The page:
Each auto insurance policy will look different depending on the holder’s needs, but at the main level, auto insurance coverages can be broken down into three main categories: property, liability, and medical.
The property coverage portion of your auto insurance plan will be used to cover your own property. This is the portion that will be used if damage is done to your car or if your car is stolen.
Liability coverage is there to protect you if you are responsible for damages done to another individual or their property. If you were to rear end a car, your liability coverage would be used to make the repairs to the other party’s vehicle.
Your policy’s medical coverage will be used if someone is injured in the accident. This money can be used for everything from covering hospital bills to even paying for a funeral if necessary.
What are the Different Kinds of Coverage?
While property, liability, and medical may be the coverage categories, there are actually much more than three kinds of coverage. Your basic insurance plan will probably as you to have six different kinds of coverage:
- Bodily Injury Liability: Bodily Injury Liability refers to money that can be paid if you injure another individual in an auto accident. If you do not have enough money in this category to cover things like medical expenses, lost wages, or more, you risk being sued. It is best to ensure this amount is more than enough.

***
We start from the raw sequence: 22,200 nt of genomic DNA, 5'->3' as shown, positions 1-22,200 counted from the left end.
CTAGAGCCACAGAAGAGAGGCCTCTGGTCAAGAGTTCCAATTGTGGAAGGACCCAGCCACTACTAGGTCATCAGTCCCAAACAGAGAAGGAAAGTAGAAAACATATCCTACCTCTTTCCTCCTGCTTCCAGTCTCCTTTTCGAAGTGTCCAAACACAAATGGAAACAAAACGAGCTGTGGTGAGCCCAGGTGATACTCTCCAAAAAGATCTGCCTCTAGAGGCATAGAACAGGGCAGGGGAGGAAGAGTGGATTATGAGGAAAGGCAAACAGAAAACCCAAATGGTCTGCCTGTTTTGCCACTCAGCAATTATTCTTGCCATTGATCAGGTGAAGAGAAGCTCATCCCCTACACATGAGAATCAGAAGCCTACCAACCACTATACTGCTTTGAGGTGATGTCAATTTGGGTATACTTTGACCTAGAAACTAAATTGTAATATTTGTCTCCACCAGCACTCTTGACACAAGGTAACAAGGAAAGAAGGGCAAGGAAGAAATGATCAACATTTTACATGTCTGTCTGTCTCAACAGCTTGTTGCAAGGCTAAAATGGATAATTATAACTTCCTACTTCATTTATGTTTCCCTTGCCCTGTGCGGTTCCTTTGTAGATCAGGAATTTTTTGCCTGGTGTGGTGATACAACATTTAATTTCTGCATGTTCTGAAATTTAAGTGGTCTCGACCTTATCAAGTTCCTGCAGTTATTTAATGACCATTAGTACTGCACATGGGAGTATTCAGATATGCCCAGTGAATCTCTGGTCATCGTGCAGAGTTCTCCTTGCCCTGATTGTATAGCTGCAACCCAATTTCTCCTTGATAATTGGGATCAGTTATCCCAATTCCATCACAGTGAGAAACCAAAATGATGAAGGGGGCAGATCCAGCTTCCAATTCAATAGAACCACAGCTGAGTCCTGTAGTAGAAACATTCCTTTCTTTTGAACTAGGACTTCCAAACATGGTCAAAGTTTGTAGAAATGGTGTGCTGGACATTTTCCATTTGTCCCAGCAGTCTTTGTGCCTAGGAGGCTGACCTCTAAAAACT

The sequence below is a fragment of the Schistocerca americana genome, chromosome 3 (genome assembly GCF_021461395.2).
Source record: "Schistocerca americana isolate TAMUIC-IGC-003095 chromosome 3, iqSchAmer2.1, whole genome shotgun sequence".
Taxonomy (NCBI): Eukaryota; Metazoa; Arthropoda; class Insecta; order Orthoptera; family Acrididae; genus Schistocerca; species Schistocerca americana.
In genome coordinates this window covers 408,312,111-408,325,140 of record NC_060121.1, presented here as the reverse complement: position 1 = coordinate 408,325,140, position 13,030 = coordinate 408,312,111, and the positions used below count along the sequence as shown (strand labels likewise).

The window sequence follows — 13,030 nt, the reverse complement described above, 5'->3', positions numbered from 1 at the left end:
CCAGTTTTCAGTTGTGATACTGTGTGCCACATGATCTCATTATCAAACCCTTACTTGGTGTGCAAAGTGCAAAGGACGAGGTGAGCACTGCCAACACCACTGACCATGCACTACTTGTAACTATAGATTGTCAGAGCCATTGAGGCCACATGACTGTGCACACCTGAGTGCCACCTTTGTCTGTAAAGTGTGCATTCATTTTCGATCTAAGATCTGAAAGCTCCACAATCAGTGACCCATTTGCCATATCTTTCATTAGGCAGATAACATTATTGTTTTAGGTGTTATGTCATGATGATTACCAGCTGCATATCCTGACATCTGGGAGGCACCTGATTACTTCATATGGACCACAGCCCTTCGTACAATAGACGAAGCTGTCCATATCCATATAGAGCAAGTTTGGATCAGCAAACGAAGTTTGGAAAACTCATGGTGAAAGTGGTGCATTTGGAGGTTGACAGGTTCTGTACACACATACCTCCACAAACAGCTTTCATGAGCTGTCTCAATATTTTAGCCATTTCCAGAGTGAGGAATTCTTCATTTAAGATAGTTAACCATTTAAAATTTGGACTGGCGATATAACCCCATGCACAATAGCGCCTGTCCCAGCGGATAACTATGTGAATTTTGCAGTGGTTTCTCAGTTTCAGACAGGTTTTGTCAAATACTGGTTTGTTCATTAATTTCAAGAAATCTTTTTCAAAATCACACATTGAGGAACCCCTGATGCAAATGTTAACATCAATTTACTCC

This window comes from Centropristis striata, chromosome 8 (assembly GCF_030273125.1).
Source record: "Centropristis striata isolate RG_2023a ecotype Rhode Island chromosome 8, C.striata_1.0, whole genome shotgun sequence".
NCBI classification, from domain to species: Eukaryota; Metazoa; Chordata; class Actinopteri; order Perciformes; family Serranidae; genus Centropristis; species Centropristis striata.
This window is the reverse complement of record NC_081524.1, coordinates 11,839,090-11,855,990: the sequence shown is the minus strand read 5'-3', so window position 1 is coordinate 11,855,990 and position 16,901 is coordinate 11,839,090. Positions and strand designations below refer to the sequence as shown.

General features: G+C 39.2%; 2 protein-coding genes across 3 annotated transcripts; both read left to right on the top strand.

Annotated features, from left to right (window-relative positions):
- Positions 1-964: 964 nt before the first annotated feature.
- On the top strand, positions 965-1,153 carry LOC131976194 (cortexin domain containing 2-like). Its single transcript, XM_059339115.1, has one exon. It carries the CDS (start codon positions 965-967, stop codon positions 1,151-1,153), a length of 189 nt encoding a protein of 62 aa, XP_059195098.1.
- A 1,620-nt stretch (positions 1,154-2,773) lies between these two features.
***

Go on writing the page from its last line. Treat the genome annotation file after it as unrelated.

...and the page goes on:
- Personal Injury Protection (PIP): PIP, or Personal Injury Protection, is what is used if you or someone in your car is injured in the accident. This area will help you cover your own medical bills or lost wages. While you do not need to worry about being sued if this isn’t high enough, keeping this amount sizeable can ensure you don’t need to pay out of your own pocket.
- Property Damage Liability: If you are the cause for an accident that damages someone else’s property, including house, car, fences, or other items, then your Property Damage Liability will cover the expenses to repair them.